Pseudomonas aeruginosa is the most frequent infectious agent in cystic fibrosis patients. P. aeruginosa resistance to first line antibiotics limits therapeutic options, but the therapeutic potential of older generation antibiotics, such as fosfomycin is under investigation. Fosfomycin does not belong to any other antibiotic class and acts by inhibiting the biosynthesis of the bacterial cell wall during the initial phases. A major problem for the use of fosfomycin against P. aeruginosa is the absence of a clinical breakpoint, the last one of 32 µg/mL was proposed in 2013 by the CA-SFM (Comité de l’Antibiogramme de la Société Française de Microbiologie).
Sixty-one strains ofP. aeruginosa (thirty mucoid and thirty-one non mucoid) were collected from respiratory samples of cystic fibrosis patients. All isolates were identified by MALDI-TOF (Bruker, Bremen, Germany). Fosfomycin MICs against P. aeruginosa were measured using an automated system and confirmed by the gold standard method.
There was no significant difference between mucoid and non-mucoid strains. MIC distribution and susceptibility rates were obtained by agar dilution method and from this data we measured MIC50 and MIC90 which were equal to 32 µg/mL and 64 µg/mL, respectively. From automated method results we measured a very major error (VME), major error (ME) and categorical agreement (CA) which were equal to 0%, 11% and 89%, respectively. Comparing automated and agar dilution methods, a Cohen’s kappa equal to 73% (0.726) was measured.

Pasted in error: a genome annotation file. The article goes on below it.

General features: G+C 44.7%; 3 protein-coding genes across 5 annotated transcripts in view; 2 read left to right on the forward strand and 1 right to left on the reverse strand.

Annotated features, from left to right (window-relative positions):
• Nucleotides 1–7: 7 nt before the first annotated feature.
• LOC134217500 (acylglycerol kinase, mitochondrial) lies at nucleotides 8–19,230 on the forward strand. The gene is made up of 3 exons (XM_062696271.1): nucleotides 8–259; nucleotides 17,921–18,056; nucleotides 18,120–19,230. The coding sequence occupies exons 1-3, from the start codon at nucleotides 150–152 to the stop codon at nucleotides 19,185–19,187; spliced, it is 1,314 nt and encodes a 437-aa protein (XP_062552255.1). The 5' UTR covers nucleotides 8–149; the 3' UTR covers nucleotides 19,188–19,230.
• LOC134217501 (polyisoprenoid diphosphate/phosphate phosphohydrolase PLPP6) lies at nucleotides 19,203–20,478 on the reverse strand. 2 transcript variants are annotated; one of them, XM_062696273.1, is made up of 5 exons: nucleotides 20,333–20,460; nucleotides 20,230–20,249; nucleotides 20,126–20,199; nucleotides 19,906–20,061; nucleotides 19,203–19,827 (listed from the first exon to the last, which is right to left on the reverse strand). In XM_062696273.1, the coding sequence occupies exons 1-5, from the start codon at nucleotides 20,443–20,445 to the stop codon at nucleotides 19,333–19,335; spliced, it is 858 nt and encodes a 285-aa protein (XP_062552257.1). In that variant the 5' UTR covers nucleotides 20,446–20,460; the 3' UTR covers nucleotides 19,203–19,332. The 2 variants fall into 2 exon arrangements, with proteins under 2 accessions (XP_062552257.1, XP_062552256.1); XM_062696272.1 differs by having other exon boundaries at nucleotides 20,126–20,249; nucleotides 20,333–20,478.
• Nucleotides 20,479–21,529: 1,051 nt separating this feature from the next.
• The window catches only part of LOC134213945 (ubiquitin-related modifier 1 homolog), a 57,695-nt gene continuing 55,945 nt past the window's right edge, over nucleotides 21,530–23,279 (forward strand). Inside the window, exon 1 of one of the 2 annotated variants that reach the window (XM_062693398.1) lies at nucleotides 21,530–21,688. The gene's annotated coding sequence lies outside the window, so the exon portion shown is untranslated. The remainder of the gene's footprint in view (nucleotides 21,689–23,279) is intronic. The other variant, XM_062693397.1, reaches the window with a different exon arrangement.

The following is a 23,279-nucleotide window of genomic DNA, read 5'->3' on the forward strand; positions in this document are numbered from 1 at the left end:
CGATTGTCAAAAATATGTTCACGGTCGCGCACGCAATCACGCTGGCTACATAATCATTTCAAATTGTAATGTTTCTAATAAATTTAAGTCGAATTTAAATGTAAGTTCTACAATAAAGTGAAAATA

Our data suggest that fosfomycin has good effect against mucoid and non-mucoid strains of P. aeruginosa and automated systems can be implemented in clinical microbiology laboratories to assess fosfomycin with rapid and reproducible results.

Copyright © 2020. Published by Elsevier Ltd.